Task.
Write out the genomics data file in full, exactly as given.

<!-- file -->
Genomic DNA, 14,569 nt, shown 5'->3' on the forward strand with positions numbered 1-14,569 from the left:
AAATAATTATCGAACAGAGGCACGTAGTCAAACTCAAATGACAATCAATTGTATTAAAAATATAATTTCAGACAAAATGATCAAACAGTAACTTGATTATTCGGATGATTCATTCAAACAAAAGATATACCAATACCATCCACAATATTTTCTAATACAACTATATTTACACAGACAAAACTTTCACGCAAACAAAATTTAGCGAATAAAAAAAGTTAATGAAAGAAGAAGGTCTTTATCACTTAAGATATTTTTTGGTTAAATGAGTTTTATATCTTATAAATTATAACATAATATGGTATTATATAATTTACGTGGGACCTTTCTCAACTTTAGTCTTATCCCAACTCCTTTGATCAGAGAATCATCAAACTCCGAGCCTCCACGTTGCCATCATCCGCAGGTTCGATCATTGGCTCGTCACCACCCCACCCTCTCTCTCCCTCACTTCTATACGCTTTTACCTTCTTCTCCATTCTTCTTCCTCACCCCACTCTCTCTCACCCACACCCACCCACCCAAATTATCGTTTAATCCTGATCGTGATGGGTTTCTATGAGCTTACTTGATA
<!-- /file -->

Genomic DNA, 14,569 nt, shown 5'->3' on the forward strand with positions numbered 1-14,569 from the left:
AAATAATTATCGAACAGAGGCACGTAGTCAAACTCAAATGACAATCAATTGTATTAAAAATATAATTTCAGACAAAATGATCAAACAGTAACTTGATTATTCGGATGATTCATTCAAACAAAAGATATACCAATACCATCCACAATATTTTCTAATACAACTATATTTACACAGACAAAACTTTCACGCAAACAAAATTTAGCGAATAAAAAAAGTTAATGAAAGAAGAAGGTCTTTATCACTTAAGATATTTTTTGGTTAAATGAGTTTTATATCTTATAAATTATAACATAATATGGTATTATATAATTTACGTGGGACCTTTCTCAACTTTAGTCTTATCCCAACTCCTTTGATCAGAGAATCATCAAACTCCGAGCCTCCACGTTGCCATCATCCGCAGGTTCGATCATTGGCTCGTCACCACCCCACCCTCTCTCTCCCTCACTTCTATACGCTTTTACCTTCTTCTCCATTCTTCTTCCTCACCCCACTCTCTCTCACCCACACCCACCCACCCAAATTATCGTTTAATCCTGATCGTGATGGGTTTCTATGAGCTTACTTGATA